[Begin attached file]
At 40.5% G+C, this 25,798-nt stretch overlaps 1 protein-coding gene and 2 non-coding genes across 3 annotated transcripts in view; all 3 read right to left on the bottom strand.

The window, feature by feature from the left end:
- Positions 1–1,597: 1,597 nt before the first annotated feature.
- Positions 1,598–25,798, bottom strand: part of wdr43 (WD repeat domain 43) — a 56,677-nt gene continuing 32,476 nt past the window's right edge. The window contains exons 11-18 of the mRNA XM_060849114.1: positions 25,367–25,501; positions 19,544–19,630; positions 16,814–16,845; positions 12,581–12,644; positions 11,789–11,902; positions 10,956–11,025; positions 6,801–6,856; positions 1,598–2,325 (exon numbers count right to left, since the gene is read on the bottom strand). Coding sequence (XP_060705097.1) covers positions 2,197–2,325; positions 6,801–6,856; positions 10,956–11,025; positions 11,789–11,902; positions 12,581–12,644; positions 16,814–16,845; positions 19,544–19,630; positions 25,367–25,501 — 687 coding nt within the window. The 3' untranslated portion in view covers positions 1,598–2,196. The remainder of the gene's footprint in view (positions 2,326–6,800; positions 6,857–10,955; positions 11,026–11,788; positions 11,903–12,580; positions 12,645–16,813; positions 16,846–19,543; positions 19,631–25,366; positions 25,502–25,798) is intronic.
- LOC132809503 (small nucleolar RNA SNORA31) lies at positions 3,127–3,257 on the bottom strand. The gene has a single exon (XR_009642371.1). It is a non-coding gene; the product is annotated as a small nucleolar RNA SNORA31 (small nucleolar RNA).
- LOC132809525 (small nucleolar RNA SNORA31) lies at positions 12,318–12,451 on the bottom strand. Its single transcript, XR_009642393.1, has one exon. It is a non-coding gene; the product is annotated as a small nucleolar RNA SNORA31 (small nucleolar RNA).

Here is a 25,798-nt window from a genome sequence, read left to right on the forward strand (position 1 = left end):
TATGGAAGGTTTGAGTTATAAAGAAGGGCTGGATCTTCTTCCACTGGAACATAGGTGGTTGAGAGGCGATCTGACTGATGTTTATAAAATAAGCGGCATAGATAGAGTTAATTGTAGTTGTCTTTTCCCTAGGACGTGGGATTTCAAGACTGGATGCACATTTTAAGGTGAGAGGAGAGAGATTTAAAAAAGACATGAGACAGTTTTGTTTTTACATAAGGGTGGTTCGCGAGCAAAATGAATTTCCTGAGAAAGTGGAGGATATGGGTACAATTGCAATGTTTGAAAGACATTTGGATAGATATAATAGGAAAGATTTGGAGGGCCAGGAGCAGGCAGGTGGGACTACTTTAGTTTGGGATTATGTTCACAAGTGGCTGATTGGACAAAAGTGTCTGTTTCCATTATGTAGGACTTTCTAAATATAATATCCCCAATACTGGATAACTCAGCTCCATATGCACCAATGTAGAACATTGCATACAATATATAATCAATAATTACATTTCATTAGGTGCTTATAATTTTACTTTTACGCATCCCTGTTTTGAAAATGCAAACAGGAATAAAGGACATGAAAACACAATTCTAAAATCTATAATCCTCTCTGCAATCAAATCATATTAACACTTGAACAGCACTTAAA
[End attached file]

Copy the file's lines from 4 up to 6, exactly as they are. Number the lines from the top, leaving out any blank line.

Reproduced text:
- Positions 1,598–25,798, bottom strand: part of wdr43 (WD repeat domain 43) — a 56,677-nt gene continuing 32,476 nt past the window's right edge. The window contains exons 11-18 of the mRNA XM_060849114.1: positions 25,367–25,501; positions 19,544–19,630; positions 16,814–16,845; positions 12,581–12,644; positions 11,789–11,902; positions 10,956–11,025; positions 6,801–6,856; positions 1,598–2,325 (exon numbers count right to left, since the gene is read on the bottom strand). Coding sequence (XP_060705097.1) covers positions 2,197–2,325; positions 6,801–6,856; positions 10,956–11,025; positions 11,789–11,902; positions 12,581–12,644; positions 16,814–16,845; positions 19,544–19,630; positions 25,367–25,501 — 687 coding nt within the window. The 3' untranslated portion in view covers positions 1,598–2,196. The remainder of the gene's footprint in view (positions 2,326–6,800; positions 6,857–10,955; positions 11,026–11,788; positions 11,903–12,580; positions 12,645–16,813; positions 16,846–19,543; positions 19,631–25,366; positions 25,502–25,798) is intronic.
- LOC132809503 (small nucleolar RNA SNORA31) lies at positions 3,127–3,257 on the bottom strand. The gene has a single exon (XR_009642371.1). It is a non-coding gene; the product is annotated as a small nucleolar RNA SNORA31 (small nucleolar RNA).
- LOC132809525 (small nucleolar RNA SNORA31) lies at positions 12,318–12,451 on the bottom strand. Its single transcript, XR_009642393.1, has one exon. It is a non-coding gene; the product is annotated as a small nucleolar RNA SNORA31 (small nucleolar RNA).